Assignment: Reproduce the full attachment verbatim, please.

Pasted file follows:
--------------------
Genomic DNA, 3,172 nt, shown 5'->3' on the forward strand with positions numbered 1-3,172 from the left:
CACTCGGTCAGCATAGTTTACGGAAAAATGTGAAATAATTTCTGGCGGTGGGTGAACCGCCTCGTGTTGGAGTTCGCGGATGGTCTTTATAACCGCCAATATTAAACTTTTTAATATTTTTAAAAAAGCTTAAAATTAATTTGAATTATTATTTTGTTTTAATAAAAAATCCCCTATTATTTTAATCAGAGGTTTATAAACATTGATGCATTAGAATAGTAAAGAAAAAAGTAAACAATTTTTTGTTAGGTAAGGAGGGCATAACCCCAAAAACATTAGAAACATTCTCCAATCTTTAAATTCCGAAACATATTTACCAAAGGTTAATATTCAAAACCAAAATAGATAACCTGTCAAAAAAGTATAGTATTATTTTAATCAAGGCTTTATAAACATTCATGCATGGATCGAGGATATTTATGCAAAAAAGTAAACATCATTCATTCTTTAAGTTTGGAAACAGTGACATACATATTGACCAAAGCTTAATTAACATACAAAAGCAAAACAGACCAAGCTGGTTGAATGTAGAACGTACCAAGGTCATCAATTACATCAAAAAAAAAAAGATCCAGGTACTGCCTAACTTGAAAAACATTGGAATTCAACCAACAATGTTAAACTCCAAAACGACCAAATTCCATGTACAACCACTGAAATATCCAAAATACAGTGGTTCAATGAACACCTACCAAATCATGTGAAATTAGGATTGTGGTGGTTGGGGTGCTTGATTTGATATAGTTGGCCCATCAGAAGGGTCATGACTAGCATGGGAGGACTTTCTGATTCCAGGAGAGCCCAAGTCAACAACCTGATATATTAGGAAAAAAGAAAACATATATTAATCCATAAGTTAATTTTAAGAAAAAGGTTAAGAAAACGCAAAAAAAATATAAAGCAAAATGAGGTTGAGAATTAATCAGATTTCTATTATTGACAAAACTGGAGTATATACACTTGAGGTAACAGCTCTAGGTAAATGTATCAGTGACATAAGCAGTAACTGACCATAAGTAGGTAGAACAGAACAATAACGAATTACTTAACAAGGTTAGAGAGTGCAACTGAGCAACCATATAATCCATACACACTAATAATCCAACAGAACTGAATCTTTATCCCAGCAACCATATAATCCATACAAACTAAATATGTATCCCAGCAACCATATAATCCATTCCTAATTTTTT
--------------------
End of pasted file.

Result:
Genomic DNA, 3,172 nt, shown 5'->3' on the forward strand with positions numbered 1-3,172 from the left:
CACTCGGTCAGCATAGTTTACGGAAAAATGTGAAATAATTTCTGGCGGTGGGTGAACCGCCTCGTGTTGGAGTTCGCGGATGGTCTTTATAACCGCCAATATTAAACTTTTTAATATTTTTAAAAAAGCTTAAAATTAATTTGAATTATTATTTTGTTTTAATAAAAAATCCCCTATTATTTTAATCAGAGGTTTATAAACATTGATGCATTAGAATAGTAAAGAAAAAAGTAAACAATTTTTTGTTAGGTAAGGAGGGCATAACCCCAAAAACATTAGAAACATTCTCCAATCTTTAAATTCCGAAACATATTTACCAAAGGTTAATATTCAAAACCAAAATAGATAACCTGTCAAAAAAGTATAGTATTATTTTAATCAAGGCTTTATAAACATTCATGCATGGATCGAGGATATTTATGCAAAAAAGTAAACATCATTCATTCTTTAAGTTTGGAAACAGTGACATACATATTGACCAAAGCTTAATTAACATACAAAAGCAAAACAGACCAAGCTGGTTGAATGTAGAACGTACCAAGGTCATCAATTACATCAAAAAAAAAAAGATCCAGGTACTGCCTAACTTGAAAAACATTGGAATTCAACCAACAATGTTAAACTCCAAAACGACCAAATTCCATGTACAACCACTGAAATATCCAAAATACAGTGGTTCAATGAACACCTACCAAATCATGTGAAATTAGGATTGTGGTGGTTGGGGTGCTTGATTTGATATAGTTGGCCCATCAGAAGGGTCATGACTAGCATGGGAGGACTTTCTGATTCCAGGAGAGCCCAAGTCAACAACCTGATATATTAGGAAAAAAGAAAACATATATTAATCCATAAGTTAATTTTAAGAAAAAGGTTAAGAAAACGCAAAAAAAATATAAAGCAAAATGAGGTTGAGAATTAATCAGATTTCTATTATTGACAAAACTGGAGTATATACACTTGAGGTAACAGCTCTAGGTAAATGTATCAGTGACATAAGCAGTAACTGACCATAAGTAGGTAGAACAGAACAATAACGAATTACTTAACAAGGTTAGAGAGTGCAACTGAGCAACCATATAATCCATACACACTAATAATCCAACAGAACTGAATCTTTATCCCAGCAACCATATAATCCATACAAACTAAATATGTATCCCAGCAACCATATAATCCATTCCTAATTTTTT